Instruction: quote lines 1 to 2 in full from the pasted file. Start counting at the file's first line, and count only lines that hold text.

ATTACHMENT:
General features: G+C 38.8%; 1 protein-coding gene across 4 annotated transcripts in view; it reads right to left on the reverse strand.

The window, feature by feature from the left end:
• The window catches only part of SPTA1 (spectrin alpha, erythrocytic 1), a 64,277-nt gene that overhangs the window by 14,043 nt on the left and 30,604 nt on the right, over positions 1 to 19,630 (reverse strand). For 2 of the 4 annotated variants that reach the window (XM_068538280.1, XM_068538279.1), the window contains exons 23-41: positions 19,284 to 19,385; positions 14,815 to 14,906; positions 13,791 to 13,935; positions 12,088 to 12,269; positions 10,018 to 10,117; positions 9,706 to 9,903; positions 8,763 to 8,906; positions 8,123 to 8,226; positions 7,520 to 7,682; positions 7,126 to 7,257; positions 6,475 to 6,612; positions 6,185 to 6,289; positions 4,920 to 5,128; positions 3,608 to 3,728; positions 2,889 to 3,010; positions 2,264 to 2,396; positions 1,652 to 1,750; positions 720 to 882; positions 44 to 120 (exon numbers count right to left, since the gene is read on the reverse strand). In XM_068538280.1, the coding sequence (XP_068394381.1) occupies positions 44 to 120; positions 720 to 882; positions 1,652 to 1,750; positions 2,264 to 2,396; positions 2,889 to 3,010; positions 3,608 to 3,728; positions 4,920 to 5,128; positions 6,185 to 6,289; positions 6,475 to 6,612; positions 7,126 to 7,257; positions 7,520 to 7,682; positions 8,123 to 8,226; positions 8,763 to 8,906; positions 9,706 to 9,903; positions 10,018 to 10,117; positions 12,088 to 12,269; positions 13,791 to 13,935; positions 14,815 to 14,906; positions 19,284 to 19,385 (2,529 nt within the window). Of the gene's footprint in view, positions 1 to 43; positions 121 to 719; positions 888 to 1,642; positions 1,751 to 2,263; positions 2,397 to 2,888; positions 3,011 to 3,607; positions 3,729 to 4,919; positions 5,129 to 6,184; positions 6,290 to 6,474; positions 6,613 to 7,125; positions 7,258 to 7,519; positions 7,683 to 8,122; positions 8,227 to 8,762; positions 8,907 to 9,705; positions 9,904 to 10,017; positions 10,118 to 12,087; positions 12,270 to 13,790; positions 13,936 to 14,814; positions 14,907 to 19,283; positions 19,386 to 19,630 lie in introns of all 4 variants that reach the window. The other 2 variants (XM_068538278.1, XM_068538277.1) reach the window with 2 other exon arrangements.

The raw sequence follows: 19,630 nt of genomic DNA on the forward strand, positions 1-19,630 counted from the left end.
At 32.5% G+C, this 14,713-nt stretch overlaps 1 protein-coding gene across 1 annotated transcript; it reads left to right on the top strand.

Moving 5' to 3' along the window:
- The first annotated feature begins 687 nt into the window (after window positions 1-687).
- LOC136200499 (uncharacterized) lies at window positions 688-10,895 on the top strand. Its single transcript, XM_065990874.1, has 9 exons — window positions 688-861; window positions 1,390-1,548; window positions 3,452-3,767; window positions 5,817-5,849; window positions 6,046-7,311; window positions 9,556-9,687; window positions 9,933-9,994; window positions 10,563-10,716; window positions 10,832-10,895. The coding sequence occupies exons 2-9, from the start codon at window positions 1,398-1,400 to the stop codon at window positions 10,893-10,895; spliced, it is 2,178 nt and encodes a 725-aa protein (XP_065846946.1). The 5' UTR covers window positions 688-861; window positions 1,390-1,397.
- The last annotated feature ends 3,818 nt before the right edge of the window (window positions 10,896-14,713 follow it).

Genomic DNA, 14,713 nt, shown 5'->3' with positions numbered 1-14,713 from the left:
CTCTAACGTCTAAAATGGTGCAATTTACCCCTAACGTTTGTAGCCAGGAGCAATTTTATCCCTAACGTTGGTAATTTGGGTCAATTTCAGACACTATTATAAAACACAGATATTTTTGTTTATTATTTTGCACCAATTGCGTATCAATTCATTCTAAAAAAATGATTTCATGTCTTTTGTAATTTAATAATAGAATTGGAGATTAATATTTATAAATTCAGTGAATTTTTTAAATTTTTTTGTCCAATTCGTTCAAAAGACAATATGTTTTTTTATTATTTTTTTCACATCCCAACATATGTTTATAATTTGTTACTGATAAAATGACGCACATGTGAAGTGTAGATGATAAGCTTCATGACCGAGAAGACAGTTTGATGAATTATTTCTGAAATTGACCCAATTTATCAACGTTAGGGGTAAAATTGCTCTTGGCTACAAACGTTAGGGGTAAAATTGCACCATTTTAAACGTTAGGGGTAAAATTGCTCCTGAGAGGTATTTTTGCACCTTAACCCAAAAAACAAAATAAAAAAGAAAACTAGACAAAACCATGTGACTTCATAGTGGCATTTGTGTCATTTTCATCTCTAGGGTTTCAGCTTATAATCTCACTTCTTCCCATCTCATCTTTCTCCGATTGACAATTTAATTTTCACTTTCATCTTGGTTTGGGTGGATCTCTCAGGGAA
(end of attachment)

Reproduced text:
General features: G+C 38.8%; 1 protein-coding gene across 4 annotated transcripts in view; it reads right to left on the reverse strand.

The window, feature by feature from the left end: